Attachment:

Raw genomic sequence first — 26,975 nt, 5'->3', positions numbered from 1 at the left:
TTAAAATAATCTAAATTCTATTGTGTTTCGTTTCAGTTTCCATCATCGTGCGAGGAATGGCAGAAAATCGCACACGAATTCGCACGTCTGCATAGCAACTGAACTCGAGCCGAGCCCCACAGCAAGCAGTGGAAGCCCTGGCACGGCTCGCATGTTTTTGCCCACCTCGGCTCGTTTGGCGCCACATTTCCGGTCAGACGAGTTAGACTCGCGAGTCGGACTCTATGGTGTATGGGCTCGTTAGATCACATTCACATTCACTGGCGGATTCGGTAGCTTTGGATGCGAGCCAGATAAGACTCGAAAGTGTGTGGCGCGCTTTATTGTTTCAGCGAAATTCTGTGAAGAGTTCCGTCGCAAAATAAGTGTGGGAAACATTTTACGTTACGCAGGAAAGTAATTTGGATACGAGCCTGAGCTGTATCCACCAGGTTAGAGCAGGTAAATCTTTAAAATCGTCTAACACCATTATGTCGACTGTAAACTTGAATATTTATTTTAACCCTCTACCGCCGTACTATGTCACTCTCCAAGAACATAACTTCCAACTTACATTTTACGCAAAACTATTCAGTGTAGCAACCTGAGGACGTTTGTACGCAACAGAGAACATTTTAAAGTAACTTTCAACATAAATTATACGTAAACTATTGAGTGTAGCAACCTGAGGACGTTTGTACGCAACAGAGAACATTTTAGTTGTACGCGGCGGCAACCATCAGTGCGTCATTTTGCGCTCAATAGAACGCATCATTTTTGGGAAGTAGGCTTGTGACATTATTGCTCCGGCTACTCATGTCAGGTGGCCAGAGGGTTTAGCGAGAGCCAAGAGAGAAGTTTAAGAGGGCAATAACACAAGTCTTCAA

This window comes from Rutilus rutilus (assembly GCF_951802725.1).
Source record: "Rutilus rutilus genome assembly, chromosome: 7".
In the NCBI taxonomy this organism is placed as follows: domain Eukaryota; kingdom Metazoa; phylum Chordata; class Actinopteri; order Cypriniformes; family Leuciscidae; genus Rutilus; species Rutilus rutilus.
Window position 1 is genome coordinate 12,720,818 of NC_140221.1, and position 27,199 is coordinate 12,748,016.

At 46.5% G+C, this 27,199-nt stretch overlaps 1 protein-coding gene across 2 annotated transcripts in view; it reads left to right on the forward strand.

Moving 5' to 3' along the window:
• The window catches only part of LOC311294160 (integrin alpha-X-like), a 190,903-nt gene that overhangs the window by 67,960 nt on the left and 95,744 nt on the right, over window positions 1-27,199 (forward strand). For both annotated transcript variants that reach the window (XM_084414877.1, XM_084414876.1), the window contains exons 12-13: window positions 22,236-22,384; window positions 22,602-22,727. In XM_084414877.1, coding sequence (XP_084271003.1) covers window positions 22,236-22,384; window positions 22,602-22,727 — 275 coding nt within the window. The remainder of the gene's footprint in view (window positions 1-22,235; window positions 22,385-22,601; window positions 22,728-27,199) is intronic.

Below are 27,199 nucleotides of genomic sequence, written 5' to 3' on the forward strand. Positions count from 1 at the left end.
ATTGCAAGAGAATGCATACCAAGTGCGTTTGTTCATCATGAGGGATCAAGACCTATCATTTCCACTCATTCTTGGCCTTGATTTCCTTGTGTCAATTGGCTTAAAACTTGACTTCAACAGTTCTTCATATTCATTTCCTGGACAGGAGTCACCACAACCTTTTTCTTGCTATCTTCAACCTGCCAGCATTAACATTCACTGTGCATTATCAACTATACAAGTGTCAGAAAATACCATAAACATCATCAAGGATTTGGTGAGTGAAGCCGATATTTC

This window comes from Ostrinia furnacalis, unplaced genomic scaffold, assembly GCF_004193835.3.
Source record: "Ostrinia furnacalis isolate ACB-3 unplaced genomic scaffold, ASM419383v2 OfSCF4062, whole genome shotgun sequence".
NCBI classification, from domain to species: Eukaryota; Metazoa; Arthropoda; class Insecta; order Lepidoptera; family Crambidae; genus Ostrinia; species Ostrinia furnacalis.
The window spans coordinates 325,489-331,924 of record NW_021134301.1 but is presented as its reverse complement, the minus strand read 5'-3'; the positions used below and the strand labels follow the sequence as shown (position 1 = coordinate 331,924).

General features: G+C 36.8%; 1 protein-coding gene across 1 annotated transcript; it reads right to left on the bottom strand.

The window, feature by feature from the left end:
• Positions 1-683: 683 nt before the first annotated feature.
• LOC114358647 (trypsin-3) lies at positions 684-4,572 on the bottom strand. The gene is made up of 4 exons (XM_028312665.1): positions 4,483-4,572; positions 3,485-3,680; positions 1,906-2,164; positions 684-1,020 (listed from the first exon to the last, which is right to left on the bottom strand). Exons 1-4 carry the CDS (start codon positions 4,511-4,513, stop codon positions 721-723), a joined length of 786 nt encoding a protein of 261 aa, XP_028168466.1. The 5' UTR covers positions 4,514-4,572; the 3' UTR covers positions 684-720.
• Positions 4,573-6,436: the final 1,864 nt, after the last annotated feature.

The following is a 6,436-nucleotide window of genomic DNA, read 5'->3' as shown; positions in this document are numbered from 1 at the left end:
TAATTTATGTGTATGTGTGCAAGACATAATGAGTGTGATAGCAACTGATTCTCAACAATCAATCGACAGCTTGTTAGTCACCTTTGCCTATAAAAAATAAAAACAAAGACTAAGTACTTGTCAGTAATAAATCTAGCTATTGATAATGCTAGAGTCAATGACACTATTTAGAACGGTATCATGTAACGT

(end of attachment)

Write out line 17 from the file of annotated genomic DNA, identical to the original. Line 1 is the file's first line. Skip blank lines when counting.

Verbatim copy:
The window, feature by feature from the left end: